If the joyful and elegant Bay Area vocalist Clairdee were to say that she would go to the ends of the earth to perform and teach jazz, it would not be an exaggeration.
In March, she’ll be heading to Russia for a three-week concert tour followed by a residency at the Novosibirsk Music College in Siberia. Fortunately for Napans, she’ll be making a shorter, and warmer, journey to Silo’s this Sunday afternoon.
In the tradition of influences like Shirley Horn, Carmen McRae and Sarah Vaughn, Clairdee sings the Great American Songbook and more. “Nancy Wilson is huge for me,” she says, “and in the last 10, 12 years I’ve listened more and more to Billie Holiday and can really understand the heartbreak in the way she sings. The reason these women are great storytellers is they sing songs that they can relate to. They are about real stories, real life experiences. That’s exactly what I try to embrace in my singing. The storytelling is the thing.”
People are also reading…
Clairdee grew up in a large musical family in Denver, Colo. “My mother played piano and sang in the church choir,” she says. “It was very important to her to have all of her children — there were eight of us — singing and playing instruments. My first instrument was violin and then viola, and eventually I learned to play the piano and I also sang. We had music going on in the household all the time.”
After attending college and acquiring a teaching credential at the University of Colorado in Boulder, she made her way to Omaha, Neb., where she was singing six nights a week in a funk R&B band. She was discovered by jazz pianist and bandleader William “Big Daddy” Sailes. “He told me, ‘You are a natural jazz singer,’” she says. “He was referring to something I had done all my life. I improvise very freely. I can take a melody and switch it up like a jazz horn would do. He became my mentor. He’d played with people like Billie Holiday, Illinois Jacquet and Louis Jordan.”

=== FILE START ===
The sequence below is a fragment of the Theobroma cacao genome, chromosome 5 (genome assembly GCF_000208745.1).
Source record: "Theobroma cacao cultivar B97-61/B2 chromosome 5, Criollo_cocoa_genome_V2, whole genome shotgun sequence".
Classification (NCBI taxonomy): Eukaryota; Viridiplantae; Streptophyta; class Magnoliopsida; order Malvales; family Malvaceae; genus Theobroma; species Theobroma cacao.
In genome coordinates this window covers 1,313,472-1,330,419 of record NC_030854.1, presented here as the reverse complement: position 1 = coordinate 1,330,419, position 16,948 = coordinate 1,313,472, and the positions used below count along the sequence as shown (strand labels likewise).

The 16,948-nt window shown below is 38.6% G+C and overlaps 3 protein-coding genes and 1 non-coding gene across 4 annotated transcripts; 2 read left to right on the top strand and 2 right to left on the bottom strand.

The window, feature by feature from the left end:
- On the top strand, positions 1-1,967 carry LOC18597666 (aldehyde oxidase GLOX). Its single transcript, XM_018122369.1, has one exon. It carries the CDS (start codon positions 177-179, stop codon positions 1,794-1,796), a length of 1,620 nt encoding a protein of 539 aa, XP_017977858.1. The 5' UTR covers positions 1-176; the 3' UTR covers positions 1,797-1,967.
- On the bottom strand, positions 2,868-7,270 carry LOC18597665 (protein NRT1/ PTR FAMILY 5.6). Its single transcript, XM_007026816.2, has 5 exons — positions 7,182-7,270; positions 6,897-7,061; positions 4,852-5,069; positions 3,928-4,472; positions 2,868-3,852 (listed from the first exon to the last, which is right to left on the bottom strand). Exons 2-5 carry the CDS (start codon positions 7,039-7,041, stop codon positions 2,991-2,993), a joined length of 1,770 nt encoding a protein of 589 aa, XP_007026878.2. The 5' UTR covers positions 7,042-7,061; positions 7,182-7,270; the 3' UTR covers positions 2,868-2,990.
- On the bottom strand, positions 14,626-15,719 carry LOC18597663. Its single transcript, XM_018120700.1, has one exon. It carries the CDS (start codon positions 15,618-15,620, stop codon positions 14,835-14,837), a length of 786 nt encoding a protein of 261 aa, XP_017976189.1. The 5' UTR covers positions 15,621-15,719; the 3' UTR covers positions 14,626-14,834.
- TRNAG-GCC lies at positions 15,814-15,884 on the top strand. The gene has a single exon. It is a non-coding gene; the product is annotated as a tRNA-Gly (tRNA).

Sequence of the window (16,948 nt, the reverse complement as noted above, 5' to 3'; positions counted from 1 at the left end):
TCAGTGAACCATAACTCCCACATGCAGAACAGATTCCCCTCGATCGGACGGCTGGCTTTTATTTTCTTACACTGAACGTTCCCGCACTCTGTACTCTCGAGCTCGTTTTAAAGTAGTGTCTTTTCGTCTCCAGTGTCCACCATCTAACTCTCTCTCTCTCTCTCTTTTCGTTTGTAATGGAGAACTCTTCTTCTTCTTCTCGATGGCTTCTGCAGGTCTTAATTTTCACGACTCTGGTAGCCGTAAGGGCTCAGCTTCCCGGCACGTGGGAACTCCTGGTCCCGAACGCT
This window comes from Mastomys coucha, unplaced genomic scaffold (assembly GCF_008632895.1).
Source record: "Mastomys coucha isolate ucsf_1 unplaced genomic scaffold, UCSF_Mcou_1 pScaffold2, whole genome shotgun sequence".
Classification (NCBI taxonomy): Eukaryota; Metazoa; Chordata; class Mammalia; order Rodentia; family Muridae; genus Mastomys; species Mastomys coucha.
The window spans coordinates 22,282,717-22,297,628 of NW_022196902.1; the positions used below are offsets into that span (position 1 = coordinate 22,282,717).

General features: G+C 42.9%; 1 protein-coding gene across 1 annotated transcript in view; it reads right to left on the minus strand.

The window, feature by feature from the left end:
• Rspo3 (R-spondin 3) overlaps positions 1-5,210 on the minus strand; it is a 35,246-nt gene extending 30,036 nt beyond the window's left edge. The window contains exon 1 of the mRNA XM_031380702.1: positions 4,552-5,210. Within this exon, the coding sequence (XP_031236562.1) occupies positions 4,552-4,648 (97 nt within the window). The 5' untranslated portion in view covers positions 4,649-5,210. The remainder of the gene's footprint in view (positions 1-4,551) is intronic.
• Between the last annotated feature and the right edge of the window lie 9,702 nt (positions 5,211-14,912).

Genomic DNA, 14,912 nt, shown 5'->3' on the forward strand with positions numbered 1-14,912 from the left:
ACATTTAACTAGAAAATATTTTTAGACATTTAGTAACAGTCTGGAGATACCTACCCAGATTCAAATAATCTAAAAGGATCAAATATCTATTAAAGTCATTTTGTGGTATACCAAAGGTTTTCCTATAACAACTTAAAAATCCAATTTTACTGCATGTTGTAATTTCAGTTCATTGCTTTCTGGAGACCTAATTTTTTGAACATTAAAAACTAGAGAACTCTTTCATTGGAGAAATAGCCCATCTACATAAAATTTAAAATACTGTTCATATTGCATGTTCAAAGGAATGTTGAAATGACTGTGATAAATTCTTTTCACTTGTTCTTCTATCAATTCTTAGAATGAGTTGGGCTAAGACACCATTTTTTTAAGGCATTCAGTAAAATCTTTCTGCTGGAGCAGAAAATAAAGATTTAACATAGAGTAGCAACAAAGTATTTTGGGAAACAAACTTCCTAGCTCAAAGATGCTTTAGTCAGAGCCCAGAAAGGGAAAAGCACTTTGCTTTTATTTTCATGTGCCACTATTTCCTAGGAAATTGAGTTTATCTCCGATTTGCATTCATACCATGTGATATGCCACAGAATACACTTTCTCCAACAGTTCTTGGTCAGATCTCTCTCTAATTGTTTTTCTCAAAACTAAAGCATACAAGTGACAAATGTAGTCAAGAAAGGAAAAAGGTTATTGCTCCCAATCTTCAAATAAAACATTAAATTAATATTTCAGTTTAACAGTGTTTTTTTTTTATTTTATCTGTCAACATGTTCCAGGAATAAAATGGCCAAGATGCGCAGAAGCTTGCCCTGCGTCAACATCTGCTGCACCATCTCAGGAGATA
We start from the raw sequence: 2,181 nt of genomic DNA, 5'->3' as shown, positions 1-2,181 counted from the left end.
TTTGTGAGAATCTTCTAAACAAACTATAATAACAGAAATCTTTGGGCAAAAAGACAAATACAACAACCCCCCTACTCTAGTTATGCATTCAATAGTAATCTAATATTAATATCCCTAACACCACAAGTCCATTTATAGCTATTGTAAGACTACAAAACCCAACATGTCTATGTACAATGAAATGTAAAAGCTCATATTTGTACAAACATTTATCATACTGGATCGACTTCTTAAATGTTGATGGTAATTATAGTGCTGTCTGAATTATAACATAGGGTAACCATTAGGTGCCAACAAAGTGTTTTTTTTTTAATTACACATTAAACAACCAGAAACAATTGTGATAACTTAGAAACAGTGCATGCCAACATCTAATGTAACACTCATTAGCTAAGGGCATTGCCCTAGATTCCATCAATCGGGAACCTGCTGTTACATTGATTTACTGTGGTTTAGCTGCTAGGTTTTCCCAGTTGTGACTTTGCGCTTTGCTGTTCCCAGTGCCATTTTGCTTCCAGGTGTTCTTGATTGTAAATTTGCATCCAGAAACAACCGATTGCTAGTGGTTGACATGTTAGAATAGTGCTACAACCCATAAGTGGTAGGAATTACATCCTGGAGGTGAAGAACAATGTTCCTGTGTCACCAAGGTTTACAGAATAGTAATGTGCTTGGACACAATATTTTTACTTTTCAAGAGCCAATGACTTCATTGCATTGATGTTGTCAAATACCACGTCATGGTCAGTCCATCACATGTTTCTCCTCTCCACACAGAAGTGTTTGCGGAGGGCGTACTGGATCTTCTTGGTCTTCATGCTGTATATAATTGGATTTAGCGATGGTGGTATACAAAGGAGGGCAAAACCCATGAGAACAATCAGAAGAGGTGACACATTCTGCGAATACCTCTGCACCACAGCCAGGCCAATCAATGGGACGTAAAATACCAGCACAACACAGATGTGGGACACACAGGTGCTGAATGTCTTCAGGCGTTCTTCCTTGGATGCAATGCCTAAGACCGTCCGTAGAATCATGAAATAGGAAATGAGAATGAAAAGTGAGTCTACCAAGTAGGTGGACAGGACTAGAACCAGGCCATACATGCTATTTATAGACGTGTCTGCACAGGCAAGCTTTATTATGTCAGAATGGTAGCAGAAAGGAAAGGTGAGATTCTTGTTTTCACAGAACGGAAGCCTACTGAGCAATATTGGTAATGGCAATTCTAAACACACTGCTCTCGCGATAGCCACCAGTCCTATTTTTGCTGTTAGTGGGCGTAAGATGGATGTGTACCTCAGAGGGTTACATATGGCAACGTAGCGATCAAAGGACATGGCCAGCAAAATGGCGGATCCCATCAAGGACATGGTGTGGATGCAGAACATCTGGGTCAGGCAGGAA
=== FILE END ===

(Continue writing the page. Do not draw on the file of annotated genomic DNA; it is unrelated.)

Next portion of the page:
In California, Clairdee has built a career as both a performing and recording jazz vocalist and as a music educator. She has released three CDs, the most recent of which is “Music Moves,” recorded live at Yoshi’s, Oakland. She has performed at some of the world’s most prestigious jazz events, including the Monterey Jazz Festival, Jazz at Lincoln Center and the Edinburgh Jazz Festival, and has shared the stage with the Count Basie Orchestra, David Sanborn, Etta James and many other celebrated artists.
In her role as an educator, she has participated for more than 15 years in the San Francisco Symphony’s AIM (Adventures in Music) program in the city’s public schools. Among many other educational commitments, she is a teaching artist at SFJAZZ and is on the faculty of the Jazzschool Institute in Berkeley.
“I enjoy working with children, and I enjoy teaching music,” Clairdee says. “This thing that I think will make a huge difference no matter what children decide to do with their vocation later in life. Music is powerful, it’s something that really brings a lot of joy, and it helps kids focus. It’s a fantastic thing to share.”
At Silo’s, Clairdee will be accompanied by her musical director and arranger Ken French on piano, Doug Miller on bass and Jim Zimmerman on drums.
This performance is a presentation of the Napa Valley Jazz Society (NVJS).
Sunday, Jan. 26, 4 p.m. Silo’s, 530 Main St., Napa. $20 for NVJS Members, $40 for non-members. Tickets can be purchased at NVJS.org or by calling 707-224-5299.
Los Lonely Boys – April 23 at the Uptown
The last time these three brothers played the Uptown, it was an acoustic performance. This time, the Tex-Mex roots rockers will be fully plugged in, touring in support of their latest studio album, “Revelation,” which was released this week. $45/$55, on sale Friday. For details, visit UptownTheatreNapa.com.
David Kerns is a Napa-based freelance journalist. You can view more of his work at DavidKerns.com.